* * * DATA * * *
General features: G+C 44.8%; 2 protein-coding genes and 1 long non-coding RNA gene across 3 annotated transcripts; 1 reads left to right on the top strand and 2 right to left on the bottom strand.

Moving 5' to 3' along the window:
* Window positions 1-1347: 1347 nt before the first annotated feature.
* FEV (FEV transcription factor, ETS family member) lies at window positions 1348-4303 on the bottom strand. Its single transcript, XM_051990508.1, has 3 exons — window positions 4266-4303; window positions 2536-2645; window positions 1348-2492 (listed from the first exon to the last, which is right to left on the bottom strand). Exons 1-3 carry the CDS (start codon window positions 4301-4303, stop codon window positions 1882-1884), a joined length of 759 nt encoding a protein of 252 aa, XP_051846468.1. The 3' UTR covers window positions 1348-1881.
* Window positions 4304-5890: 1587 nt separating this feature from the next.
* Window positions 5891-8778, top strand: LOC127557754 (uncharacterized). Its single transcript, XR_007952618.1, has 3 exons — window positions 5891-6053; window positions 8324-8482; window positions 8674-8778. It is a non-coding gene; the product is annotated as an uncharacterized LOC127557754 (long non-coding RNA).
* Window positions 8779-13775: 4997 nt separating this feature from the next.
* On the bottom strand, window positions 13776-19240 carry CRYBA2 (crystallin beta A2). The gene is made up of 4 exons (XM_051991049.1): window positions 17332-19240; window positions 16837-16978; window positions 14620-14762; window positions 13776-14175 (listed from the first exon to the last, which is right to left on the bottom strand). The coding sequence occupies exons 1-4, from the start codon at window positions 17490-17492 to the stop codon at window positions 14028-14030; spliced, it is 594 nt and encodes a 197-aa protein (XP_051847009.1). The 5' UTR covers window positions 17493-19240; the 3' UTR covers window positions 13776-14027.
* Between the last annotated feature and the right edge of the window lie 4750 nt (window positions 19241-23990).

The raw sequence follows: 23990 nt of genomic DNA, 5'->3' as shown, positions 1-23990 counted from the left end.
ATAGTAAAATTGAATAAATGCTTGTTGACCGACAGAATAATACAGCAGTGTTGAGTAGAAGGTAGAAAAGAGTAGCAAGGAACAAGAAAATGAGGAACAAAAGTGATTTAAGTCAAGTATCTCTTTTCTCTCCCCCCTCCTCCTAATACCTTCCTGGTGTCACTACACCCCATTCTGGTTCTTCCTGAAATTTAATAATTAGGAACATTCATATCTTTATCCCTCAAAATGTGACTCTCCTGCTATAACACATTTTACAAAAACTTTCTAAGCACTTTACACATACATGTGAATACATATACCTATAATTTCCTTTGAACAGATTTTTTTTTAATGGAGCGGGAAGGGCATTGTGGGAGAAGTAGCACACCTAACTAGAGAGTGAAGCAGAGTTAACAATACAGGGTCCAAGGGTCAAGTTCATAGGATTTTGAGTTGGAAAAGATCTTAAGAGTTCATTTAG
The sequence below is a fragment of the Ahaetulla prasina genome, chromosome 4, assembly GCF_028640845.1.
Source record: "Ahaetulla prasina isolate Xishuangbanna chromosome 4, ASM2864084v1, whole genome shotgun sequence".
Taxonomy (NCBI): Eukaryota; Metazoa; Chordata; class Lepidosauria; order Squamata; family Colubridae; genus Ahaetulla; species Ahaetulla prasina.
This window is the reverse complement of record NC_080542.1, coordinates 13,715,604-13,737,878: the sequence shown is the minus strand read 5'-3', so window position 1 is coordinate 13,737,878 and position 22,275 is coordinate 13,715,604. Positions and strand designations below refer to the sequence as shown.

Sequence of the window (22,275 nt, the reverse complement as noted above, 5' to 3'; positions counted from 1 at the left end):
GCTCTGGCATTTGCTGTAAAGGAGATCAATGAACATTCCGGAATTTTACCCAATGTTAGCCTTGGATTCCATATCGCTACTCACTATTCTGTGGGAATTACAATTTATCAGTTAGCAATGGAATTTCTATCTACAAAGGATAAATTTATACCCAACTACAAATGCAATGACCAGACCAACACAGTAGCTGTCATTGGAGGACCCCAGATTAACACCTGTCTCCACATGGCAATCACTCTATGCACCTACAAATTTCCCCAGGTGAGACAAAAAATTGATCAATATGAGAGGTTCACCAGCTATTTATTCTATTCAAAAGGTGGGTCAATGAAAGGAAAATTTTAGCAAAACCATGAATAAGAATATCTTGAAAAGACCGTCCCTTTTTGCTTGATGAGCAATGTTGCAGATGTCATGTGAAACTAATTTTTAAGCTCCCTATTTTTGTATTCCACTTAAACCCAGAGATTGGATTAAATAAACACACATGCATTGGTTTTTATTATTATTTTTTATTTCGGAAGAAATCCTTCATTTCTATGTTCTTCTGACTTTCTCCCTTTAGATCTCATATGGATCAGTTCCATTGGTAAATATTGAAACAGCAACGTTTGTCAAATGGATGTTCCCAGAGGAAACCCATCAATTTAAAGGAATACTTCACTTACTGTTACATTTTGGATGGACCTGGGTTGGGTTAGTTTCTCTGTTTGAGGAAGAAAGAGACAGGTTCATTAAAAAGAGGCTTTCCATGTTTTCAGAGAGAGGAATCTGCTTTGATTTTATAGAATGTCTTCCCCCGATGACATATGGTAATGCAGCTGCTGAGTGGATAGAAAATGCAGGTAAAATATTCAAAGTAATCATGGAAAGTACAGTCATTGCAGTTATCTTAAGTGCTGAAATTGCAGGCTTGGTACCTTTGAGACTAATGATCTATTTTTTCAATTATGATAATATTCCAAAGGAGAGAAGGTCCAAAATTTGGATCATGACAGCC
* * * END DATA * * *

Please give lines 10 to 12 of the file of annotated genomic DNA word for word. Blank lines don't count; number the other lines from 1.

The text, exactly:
The raw sequence follows: 23990 nt of genomic DNA, 5'->3' as shown, positions 1-23990 counted from the left end.
ATAGTAAAATTGAATAAATGCTTGTTGACCGACAGAATAATACAGCAGTGTTGAGTAGAAGGTAGAAAAGAGTAGCAAGGAACAAGAAAATGAGGAACAAAAGTGATTTAAGTCAAGTATCTCTTTTCTCTCCCCCCTCCTCCTAATACCTTCCTGGTGTCACTACACCCCATTCTGGTTCTTCCTGAAATTTAATAATTAGGAACATTCATATCTTTATCCCTCAAAATGTGACTCTCCTGCTATAACACATTTTACAAAAACTTTCTAAGCACTTTACACATACATGTGAATACATATACCTATAATTTCCTTTGAACAGATTTTTTTTTAATGGAGCGGGAAGGGCATTGTGGGAGAAGTAGCACACCTAACTAGAGAGTGAAGCAGAGTTAACAATACAGGGTCCAAGGGTCAAGTTCATAGGATTTTGAGTTGGAAAAGATCTTAAGAGTTCATTTAG
The sequence below is a fragment of the Ahaetulla prasina genome, chromosome 4, assembly GCF_028640845.1.